So a conversion is a very particular kind of change and a religious or ideological conversion more particular still.

Typically when people speak of another person’s conversion they are referring to a religious change of heart, but the truth is, I’ve seen converts to Marxism, Capitalism, Death Metal, Jazz, computers, the Internet, Futurism, espresso, green tea, cocktails and polite conversation, and every damned thing in between.

As I see it, there are different types of converts: the passive go-along, the safe-better, the seeker, and the radical convert, among many others.

I realized recently that many of my personal pre-occupations over the last 20 or so years actually have something to do with my need to understand how conversion works. What makes a convert convert in the first place? Do people really change? Are converts fooling themselves? Are converts waking up or lulling themselves to sleep? What makes some converts so incredibly inspiring and effective as leaders of other people? Do converts actually have to believe what they convert to or just make others believe they believe it or both?

I’ll be digging into this and posting some of my thoughts and discoveries here. Your thoughts, concerns, and conversion stories are, as always, welcome.

Crude Dystopia

Monday, September 14th, 2009

crude_300_250George Orwell would be 106 years old, just a few years shy of today’s oldest man in the world. Quite a bit less than that lifetime ago, Orwell foresaw a world controlled by double-speaking oligarchs who manufactured information, global conflict, and the war machines to wage it in order to control human beings as resources owing service and obedience to the powerful.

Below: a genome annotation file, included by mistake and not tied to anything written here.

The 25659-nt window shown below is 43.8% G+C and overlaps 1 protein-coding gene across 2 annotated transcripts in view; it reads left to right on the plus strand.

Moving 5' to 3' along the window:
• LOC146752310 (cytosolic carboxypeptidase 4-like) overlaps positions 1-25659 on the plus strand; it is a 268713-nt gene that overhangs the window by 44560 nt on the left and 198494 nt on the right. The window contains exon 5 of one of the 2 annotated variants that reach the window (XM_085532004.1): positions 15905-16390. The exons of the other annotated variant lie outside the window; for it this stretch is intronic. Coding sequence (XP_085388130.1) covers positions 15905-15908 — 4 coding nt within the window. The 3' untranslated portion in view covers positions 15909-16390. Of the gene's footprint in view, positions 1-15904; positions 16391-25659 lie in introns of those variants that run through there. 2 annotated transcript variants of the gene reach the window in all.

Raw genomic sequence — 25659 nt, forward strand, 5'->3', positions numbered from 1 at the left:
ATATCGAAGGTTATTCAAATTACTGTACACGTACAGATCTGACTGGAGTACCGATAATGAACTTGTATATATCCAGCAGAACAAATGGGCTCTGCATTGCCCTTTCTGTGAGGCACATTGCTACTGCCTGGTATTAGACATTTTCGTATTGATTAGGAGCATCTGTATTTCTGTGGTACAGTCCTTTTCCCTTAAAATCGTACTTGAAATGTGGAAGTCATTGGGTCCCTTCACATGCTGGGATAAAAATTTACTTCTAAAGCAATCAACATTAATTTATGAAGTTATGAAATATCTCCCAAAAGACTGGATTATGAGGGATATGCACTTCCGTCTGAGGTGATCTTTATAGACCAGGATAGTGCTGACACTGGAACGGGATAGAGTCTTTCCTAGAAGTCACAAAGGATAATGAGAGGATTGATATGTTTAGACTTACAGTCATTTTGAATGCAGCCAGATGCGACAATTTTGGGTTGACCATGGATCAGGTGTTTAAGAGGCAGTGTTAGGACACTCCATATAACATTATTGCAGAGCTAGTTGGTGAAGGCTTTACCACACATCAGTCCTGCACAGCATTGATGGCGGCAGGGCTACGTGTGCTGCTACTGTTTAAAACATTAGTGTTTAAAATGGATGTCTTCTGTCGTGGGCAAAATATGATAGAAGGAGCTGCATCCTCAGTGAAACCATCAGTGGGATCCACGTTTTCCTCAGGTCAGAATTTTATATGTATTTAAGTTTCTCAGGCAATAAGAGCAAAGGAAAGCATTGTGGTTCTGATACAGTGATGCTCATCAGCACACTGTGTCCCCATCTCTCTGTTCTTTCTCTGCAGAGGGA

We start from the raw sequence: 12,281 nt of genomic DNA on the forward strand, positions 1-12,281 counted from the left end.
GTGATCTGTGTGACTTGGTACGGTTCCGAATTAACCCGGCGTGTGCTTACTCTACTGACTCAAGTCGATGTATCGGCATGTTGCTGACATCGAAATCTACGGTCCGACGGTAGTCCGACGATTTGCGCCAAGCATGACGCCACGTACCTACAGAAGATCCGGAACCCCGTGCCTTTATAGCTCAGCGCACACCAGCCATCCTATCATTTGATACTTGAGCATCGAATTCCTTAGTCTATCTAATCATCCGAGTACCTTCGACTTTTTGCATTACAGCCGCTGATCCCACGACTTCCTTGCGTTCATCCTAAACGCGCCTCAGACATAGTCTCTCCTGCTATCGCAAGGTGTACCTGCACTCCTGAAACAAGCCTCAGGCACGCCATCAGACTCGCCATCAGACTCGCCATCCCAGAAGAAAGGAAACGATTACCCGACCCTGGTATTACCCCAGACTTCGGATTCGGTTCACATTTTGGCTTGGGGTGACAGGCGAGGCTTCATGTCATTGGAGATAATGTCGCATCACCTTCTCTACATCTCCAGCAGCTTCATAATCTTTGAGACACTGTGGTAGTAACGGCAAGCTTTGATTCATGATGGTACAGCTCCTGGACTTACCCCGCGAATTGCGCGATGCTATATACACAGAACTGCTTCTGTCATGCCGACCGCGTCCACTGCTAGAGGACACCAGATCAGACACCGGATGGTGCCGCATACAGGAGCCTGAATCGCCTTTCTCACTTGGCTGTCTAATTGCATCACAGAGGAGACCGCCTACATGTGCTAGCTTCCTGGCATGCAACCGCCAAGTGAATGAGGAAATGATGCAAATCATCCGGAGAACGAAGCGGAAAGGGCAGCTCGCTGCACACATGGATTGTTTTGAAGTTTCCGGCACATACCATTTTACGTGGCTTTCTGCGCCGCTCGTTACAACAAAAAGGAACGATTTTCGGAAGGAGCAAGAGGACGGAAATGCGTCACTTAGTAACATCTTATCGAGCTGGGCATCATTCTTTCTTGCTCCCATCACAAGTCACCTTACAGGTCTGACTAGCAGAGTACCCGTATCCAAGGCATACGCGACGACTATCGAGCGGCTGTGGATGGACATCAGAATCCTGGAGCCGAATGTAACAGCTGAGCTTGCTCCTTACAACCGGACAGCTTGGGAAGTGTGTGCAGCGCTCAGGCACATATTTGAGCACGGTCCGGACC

Guess what? It’s a lot like Orwell’s 1984 in Burma/Myanmar. People there are forced to work without pay, have their land forcefully taken from them without recompense, and are subject to all manner of punishment for daring to think things should be otherwise.

Two new reports by Earth Rights International detail the extremes we less furry monkeys can go to when we consider fellow humans ‘resources’ rather than conscious beings with basic rights irrespective of color, cash, ancestry, religion, and/or what-have-you:

Total Impact: The Human Rights, Environmental, and Financial Impacts of Total and Chevron’s Yadana Gas Project in Military-Ruled Burma

Getting it Wrong:
Flawed “Corporate Social Responsibility” and Misrepresentations Surrounding Total and Chevron’s Yadana Gas Pipeline in Military-Ruled Burma (Myanmar)

Don’t have time to delve into the dirt on this? Check out the new movie Crude by Joe Berlinger (the guy behind Brother’s Keeper and Metallica: Some Kind of Monster) – coming soon to a movie house near you.

Remembering

Friday, September 11th, 2009

rememberthumbSeems like a good day to quote myself.

Despite the bummer beginning, I think my prologue to this site ends with a bit of hope. I’d be kidding you if I said this was a direct response to the events of 9-11 or Hurricane Katrina (both of which deserve remembering right about now), but I’d be kidding myself if I denied that both those things have added shape to the existential quandary that was my philosophy. Honestly.

Honestly Kid Prologue

The whole thing gets me down. The world shows almost no sign of getting better and most of the time we don’t do much in our daily lives to help things in a positive direction. But that’s not really what bugs me day in day out. It’s that so few of us pay any attention at all to this stuff. Why is it so damn hard to give a damn about anyone else on this world.  more >>